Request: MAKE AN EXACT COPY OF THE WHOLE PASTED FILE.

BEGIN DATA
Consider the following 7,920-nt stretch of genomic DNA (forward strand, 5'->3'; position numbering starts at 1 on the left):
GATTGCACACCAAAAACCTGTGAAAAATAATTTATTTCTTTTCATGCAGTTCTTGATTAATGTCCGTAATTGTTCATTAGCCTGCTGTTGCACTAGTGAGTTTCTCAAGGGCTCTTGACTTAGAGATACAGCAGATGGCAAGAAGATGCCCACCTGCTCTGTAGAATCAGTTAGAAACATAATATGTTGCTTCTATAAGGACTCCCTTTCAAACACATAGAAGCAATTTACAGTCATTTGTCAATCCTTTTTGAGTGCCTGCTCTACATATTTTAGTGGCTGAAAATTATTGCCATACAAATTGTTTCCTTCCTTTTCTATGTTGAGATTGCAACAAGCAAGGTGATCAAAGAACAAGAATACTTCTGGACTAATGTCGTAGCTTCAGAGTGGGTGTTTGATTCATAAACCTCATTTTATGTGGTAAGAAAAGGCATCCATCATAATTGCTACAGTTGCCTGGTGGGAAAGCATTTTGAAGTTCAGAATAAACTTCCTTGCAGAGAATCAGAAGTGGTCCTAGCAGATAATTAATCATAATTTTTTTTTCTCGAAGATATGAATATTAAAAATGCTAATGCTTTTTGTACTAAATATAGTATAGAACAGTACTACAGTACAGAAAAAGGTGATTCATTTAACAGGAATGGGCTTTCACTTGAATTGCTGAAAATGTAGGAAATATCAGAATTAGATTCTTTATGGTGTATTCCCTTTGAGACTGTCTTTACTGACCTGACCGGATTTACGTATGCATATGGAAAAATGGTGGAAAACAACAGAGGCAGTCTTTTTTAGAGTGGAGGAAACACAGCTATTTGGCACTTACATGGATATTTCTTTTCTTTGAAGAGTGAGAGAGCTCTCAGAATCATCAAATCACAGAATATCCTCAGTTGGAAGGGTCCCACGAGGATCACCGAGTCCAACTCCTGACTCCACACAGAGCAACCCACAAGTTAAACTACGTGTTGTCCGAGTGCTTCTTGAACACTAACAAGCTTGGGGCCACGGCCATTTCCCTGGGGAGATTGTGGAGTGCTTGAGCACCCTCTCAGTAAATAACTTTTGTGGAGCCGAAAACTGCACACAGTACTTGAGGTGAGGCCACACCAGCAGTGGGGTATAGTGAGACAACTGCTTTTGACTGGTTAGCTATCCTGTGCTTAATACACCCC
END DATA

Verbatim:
Consider the following 7,920-nt stretch of genomic DNA (forward strand, 5'->3'; position numbering starts at 1 on the left):
GATTGCACACCAAAAACCTGTGAAAAATAATTTATTTCTTTTCATGCAGTTCTTGATTAATGTCCGTAATTGTTCATTAGCCTGCTGTTGCACTAGTGAGTTTCTCAAGGGCTCTTGACTTAGAGATACAGCAGATGGCAAGAAGATGCCCACCTGCTCTGTAGAATCAGTTAGAAACATAATATGTTGCTTCTATAAGGACTCCCTTTCAAACACATAGAAGCAATTTACAGTCATTTGTCAATCCTTTTTGAGTGCCTGCTCTACATATTTTAGTGGCTGAAAATTATTGCCATACAAATTGTTTCCTTCCTTTTCTATGTTGAGATTGCAACAAGCAAGGTGATCAAAGAACAAGAATACTTCTGGACTAATGTCGTAGCTTCAGAGTGGGTGTTTGATTCATAAACCTCATTTTATGTGGTAAGAAAAGGCATCCATCATAATTGCTACAGTTGCCTGGTGGGAAAGCATTTTGAAGTTCAGAATAAACTTCCTTGCAGAGAATCAGAAGTGGTCCTAGCAGATAATTAATCATAATTTTTTTTTCTCGAAGATATGAATATTAAAAATGCTAATGCTTTTTGTACTAAATATAGTATAGAACAGTACTACAGTACAGAAAAAGGTGATTCATTTAACAGGAATGGGCTTTCACTTGAATTGCTGAAAATGTAGGAAATATCAGAATTAGATTCTTTATGGTGTATTCCCTTTGAGACTGTCTTTACTGACCTGACCGGATTTACGTATGCATATGGAAAAATGGTGGAAAACAACAGAGGCAGTCTTTTTTAGAGTGGAGGAAACACAGCTATTTGGCACTTACATGGATATTTCTTTTCTTTGAAGAGTGAGAGAGCTCTCAGAATCATCAAATCACAGAATATCCTCAGTTGGAAGGGTCCCACGAGGATCACCGAGTCCAACTCCTGACTCCACACAGAGCAACCCACAAGTTAAACTACGTGTTGTCCGAGTGCTTCTTGAACACTAACAAGCTTGGGGCCACGGCCATTTCCCTGGGGAGATTGTGGAGTGCTTGAGCACCCTCTCAGTAAATAACTTTTGTGGAGCCGAAAACTGCACACAGTACTTGAGGTGAGGCCACACCAGCAGTGGGGTATAGTGAGACAACTGCTTTTGACTGGTTAGCTATCCTGTGCTTAATACACCCC